On that occasion, I commanded [the tribes of Re'uvain and Gad] saying: "G‑d, your G‑d, has given you this land to take possession of it. (When Israel goes to battle) those of you who are in the army [should] pass over [the land] armed, in front of your brothers, the children of Israel, [for you are the mightiest tribe]."

-- Devarim 3:18

Classic Questions:

Why were the tribes of Re'uvain and Gad told to go ahead of the other Jewish people into battle? (v. 18)

Rashi: They would go in front of the Jewish people to battle because they were mighty, and the enemies would fall before them, as the verse states, "He will tear off an arm [of his enemy in one blow, along] with the head" (Devarim 33:20).

Gur Aryeh: Rashi was troubled by the question: Why should the tribes of Re'uvain and Gad be required to lead the battle? It is understandable that they were required to join the battle, and not leave the rest of the Jewish people to fight while they relaxed in their newly acquired inheritance of land—but why should they be required to go first and put themselves in danger more than the others? Rashi answers this question by explaining that the tribes of Re'uvain and Gad went first "because they were mighty."

The Military Leadership of Reu'vain and Gad (v. 18)

Even after the explanation of Gur Aryeh, Rashi's comment on verse 18 presents us with the following problems:

  1. It is commonly accepted that Yehudah (and not Re'uvain or Gad) was the strongest of the tribes. In Parshas Vayechi, Yehudah is described as a "lion," which is the strongest of the animals, and Ya'akov promised Yehudah that "your hand will be on the necks of your enemies" (Bereishis 49:8).

    So how can Rashi write here that the tribes of Re'uvain and Gad were required to lead the battle "because they were mighty," and not the tribe of Yehudah?

  2. In Parshas Matos (Bamidbar 32:17), Rashi writes that the tribes of Re'uvain and Gad were commanded to be "at the head of the invading armies," suggesting they would join together with the other tribes' armies, at their head. However, here Rashi writes that they were required to "go in front of the Jewish people to battle," indicating that the entire armies of Re'uvain and Gad were to go first, followed by the armies of the other tribes. What caused this change of plan?

The Explanation

  1. To explain the verse, "Your hand will be on the necks of your enemies" (Bereishis 49:8), Rashi cites the parallel verse, "And of my enemies, you have given me the back of their necks" (Sam. II 22:41). This means that the enemy will "flee, so that I see the back of their necks" (Metzudas David ibid.). In other words, the unique might of the tribe of Yehudah is that they cause enemies to flee.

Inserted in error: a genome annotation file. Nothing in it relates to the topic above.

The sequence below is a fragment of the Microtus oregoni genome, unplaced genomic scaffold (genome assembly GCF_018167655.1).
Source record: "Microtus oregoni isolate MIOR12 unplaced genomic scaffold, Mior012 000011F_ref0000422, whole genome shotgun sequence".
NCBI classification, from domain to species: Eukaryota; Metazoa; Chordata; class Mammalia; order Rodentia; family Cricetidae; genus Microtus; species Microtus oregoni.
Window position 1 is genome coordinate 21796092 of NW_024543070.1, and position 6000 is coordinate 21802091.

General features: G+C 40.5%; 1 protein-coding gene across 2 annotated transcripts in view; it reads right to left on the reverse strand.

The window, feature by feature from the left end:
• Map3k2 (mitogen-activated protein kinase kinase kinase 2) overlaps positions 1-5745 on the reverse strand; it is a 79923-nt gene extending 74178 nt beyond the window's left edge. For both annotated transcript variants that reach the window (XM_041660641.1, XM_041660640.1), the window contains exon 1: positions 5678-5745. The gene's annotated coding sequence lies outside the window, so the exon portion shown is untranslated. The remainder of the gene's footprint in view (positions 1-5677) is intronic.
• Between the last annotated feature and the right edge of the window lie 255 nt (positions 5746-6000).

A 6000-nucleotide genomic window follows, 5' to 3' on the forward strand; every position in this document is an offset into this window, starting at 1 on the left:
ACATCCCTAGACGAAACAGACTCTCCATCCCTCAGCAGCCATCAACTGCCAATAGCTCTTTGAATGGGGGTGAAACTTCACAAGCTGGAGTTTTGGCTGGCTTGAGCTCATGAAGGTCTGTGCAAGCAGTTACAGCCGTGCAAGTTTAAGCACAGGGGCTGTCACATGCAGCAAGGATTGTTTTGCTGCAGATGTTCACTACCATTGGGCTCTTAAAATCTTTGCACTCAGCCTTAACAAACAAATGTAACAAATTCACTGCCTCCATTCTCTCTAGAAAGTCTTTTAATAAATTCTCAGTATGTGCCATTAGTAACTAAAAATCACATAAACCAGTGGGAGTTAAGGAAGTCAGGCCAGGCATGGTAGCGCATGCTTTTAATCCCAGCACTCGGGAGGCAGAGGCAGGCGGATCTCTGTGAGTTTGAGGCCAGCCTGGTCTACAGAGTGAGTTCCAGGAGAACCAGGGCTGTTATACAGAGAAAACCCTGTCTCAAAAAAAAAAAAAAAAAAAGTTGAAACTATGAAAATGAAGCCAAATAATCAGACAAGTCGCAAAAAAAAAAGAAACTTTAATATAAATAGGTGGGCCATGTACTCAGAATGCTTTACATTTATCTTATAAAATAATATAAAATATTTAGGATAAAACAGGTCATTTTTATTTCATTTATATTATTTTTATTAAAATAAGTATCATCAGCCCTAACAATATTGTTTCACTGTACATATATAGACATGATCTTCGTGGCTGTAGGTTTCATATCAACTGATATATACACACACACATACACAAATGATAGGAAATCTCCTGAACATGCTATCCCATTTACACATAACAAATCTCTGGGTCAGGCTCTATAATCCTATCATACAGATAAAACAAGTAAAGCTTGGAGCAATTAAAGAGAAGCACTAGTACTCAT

However, the conquest of the Land of Israel was an obligatory war in which the Jewish people were commanded, "You may not allow any soul to live" (Devarim 20:16, a verse already familiar to the reader from Rashi on Vayikra 25:44). So clearly, in this case, where the Jewish people were required to obliterate the enemy, the ability to cause an enemy to flee was not ideal. Therefore Rashi writes that the tribes of Re'uvain and Gad were chosen because "enemies would fall before them, as the verse states, 'He will tear off an arm [of his enemy in one blow, along] with the head,'" i.e., they were effective in annihilating the enemy.

  2. If Moshe had led the Jewish people into the Land of Israel, we can presume that he would have enjoyed a totally miraculous victory, no different from all the other wars which Moshe fought that were won miraculously. Thus, the fact that Moshe did not merit to enter the Land with the Jewish people, and that they were led instead by Yehoshua, gave rise to the need to conquer the land within the natural order.

    When Moshe instructed the tribes of Re'uvain and Gad in Parshas Matos, he was still confident that his prayers to enter the Land would eventually be accepted by G‑d (see Rashi to Bamidbar 27:12), and that he would lead the Jewish people to a miraculous victory. Therefore, he instructed the tribes of Re'uvain and Gad merely to be "at the head of the invading armies." Their presence was primarily symbolic, since their strength to fight a war within the natural order would not in fact be needed under Moshe's miraculous leadership.

    However, when speaking here in our parsha, Moshe had already been told that his prayers to enter the Land had not been accepted (as is related below, 3:26), so he was aware that the conquest would have to take place within the natural order. Therefore, he instructed the tribes of Re'uvain and Gad to "go in front of the Jewish people," i.e., in front of all of the Jewish people, to utilize their effectiveness to the maximum extent.

(Based on Likutei Sichos vol. 9, p. 1ff.)